Director’s Take – Reflecting on the future of Overwatch 2
Hey all. It's been an emotional week in the world of Overwatch. A few days ago, we talked about our change in approach to PvE in Overwatch 2 and released a high-level roadmap for the year. We're really excited for everything we’ll be launching soon, but much of the discussion this week has been about how we’re cancelling PvE outright, which isn’t accurate, so I want to take some time to discuss some of that with you here.
When we announced Overwatch 2 in 2019, the idea for the game was centered around the PvP game we released last October, and on the PvE side, Story Missions and Hero Missions.
Story Missions focus on fast-paced, co-op gameplay, as well as story, cinematics, and cutscenes that expand the world of Overwatch. Story Missions tell a linear narrative about the heroes of Overwatch reuniting and battling the new Null Sector threat, pushing the story of Overwatch forward for the first time since our original game released. These missions take place on huge maps with new enemies and new cinematics. We will begin to release them in Season 6. The work done here is amazing, leaps and bounds above what we’ve built for PvE previously in our game, and I can't wait for our players to get their hands on them. We’ll be sharing more details there in the coming weeks.
Hero Missions (or Hero Mode), on the other hand, encompassed an in-development game mode that allowed players to upgrade individual heroes through talent trees, providing a deeply replayable version of PvE in Overwatch 2. It was a really exciting concept, something that not only resonated with players, but that the team was passionate about and really dedicated to. This is the mode we’re no longer moving forward with.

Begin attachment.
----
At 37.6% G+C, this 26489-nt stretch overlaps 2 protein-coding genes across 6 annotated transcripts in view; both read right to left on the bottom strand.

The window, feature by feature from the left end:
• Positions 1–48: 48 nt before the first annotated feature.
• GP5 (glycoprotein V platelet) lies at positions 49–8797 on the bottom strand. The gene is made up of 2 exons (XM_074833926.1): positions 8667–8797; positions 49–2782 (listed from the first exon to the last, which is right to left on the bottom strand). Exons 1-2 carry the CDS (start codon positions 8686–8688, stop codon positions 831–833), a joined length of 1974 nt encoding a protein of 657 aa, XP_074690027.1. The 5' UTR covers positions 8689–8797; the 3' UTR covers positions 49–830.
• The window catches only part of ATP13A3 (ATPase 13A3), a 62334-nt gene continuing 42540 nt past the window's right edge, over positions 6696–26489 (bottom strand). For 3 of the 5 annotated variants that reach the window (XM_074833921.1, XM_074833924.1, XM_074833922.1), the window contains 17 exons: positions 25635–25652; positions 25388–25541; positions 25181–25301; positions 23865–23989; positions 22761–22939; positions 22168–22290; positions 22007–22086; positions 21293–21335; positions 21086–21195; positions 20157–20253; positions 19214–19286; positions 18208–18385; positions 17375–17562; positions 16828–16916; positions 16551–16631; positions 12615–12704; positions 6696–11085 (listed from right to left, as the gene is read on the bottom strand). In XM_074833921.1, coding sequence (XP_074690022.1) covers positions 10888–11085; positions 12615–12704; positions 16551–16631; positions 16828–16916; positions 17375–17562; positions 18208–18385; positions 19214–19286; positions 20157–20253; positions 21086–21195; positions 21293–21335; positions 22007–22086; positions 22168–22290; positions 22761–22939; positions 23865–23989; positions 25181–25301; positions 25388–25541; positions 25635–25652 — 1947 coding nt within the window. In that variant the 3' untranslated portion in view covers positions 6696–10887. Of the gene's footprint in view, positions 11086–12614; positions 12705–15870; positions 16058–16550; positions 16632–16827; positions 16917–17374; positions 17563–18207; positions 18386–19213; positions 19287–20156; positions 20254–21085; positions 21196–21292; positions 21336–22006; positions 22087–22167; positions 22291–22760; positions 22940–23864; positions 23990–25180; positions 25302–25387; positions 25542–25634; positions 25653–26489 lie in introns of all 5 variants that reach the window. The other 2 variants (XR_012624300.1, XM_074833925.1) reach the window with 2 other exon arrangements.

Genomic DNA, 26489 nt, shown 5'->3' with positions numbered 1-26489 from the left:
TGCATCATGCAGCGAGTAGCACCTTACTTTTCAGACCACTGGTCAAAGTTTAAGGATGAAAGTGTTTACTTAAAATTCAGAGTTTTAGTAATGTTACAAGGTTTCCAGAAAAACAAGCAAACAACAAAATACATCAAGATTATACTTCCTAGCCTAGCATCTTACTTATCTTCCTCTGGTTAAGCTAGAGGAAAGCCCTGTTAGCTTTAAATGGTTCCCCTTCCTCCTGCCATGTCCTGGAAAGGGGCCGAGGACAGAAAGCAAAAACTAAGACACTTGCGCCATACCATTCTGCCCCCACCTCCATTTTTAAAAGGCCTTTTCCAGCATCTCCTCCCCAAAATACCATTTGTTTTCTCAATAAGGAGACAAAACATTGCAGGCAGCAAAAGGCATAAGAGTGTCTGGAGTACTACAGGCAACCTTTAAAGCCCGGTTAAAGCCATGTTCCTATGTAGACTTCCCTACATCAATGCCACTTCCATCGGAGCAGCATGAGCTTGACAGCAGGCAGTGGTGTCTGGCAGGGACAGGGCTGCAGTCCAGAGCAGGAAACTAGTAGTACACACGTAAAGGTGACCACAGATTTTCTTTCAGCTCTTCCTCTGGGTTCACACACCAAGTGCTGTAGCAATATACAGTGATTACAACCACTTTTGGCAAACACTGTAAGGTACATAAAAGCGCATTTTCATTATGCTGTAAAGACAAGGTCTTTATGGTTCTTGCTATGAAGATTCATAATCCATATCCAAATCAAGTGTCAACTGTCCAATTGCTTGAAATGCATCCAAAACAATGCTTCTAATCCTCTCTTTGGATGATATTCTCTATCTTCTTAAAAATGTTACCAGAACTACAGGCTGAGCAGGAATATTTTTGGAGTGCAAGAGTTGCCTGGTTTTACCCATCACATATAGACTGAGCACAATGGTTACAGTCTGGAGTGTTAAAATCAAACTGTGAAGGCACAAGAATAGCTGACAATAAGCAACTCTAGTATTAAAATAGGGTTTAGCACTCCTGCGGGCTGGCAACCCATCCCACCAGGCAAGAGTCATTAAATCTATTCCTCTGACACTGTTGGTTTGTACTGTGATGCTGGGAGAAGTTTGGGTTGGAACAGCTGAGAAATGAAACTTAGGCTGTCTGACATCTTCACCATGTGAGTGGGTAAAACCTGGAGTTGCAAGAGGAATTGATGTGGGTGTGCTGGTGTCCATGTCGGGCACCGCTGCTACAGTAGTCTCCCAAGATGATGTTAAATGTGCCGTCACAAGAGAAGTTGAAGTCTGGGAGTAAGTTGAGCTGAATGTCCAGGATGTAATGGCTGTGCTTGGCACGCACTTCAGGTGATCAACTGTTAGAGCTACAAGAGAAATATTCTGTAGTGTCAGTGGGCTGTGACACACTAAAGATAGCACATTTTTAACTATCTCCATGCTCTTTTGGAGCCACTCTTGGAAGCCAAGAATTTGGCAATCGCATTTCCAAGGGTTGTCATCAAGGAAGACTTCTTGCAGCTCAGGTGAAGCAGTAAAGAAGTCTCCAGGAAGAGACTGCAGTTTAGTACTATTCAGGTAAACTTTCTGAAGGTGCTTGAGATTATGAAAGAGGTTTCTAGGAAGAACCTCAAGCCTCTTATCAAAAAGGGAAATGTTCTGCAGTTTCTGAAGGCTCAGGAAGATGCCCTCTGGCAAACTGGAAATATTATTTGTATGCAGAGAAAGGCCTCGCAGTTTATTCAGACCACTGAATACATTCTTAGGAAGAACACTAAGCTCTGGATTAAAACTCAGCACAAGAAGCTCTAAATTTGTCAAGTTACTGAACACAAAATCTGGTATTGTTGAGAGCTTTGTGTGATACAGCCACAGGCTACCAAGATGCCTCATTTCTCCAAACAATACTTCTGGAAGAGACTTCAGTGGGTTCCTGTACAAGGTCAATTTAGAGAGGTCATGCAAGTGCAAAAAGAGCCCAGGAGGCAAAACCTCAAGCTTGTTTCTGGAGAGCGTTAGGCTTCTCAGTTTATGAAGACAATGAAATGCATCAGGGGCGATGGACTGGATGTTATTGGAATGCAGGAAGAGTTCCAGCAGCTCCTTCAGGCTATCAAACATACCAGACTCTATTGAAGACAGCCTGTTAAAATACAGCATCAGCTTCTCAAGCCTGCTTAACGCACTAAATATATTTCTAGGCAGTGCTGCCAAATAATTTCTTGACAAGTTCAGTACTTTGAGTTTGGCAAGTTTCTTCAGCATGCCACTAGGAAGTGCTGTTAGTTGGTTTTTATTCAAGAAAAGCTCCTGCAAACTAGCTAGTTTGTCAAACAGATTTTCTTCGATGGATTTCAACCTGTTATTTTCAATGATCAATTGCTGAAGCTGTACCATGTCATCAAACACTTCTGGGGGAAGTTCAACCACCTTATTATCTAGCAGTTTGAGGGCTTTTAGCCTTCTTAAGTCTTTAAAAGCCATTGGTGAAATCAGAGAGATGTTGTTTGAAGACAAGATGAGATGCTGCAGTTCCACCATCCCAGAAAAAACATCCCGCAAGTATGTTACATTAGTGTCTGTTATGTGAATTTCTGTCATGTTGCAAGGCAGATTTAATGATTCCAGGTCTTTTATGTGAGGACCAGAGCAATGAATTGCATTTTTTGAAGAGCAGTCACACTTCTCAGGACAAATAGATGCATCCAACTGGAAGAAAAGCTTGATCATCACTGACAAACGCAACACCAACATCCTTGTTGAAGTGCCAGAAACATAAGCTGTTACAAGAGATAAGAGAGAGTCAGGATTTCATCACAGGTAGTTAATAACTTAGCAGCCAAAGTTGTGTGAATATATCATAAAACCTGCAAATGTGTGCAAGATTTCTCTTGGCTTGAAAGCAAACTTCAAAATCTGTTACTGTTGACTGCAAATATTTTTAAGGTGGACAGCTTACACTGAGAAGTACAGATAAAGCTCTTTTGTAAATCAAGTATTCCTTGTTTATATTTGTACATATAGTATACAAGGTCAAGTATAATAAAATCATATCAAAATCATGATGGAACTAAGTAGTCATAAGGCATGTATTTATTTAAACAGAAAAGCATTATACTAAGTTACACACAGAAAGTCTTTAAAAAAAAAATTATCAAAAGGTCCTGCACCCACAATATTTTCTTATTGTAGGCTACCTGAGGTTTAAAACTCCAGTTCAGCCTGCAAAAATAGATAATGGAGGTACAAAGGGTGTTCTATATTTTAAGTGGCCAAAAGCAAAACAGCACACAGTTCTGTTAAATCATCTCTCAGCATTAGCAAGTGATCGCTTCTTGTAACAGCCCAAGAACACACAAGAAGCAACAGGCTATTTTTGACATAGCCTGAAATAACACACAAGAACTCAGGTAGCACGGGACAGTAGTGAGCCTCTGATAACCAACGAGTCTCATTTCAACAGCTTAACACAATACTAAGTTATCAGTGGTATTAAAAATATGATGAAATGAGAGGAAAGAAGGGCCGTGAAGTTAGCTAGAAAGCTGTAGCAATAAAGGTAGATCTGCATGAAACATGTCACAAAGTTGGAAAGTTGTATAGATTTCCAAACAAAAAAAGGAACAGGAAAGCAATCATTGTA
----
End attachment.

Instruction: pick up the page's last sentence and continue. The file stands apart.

To give you some context for this change, I'd like to talk about the past and the origins of Team 4. The Overwatch team was founded in the wake of a cancelled game at Blizzard called Project Titan. That game had many facets, but at its heart, it was an FPS MMO. The Overwatch team, especially at its inception, considered itself an MMO development team. As we transitioned away from that original concept and started creating Overwatch, we included plans to one day return to that scope. We had a crawl, walk, run plan. Overwatch was the crawl, a dedicated version of PvE was the walk, and an MMO was the run. It was built into the DNA of the team early on, and some of us considered that final game a true realization of the original vision of Project Titan.
When we launched Overwatch in 2016, we quickly started talking about what that next iteration could be. Looking back at that moment, it's now obvious that we weren’t as focused as we should have been on a game that was a runaway hit. Instead, we stayed focused on a plan that was years old. Work began on the PvE portion of the game and we steadily continued shifting more and more of the team to work on those features.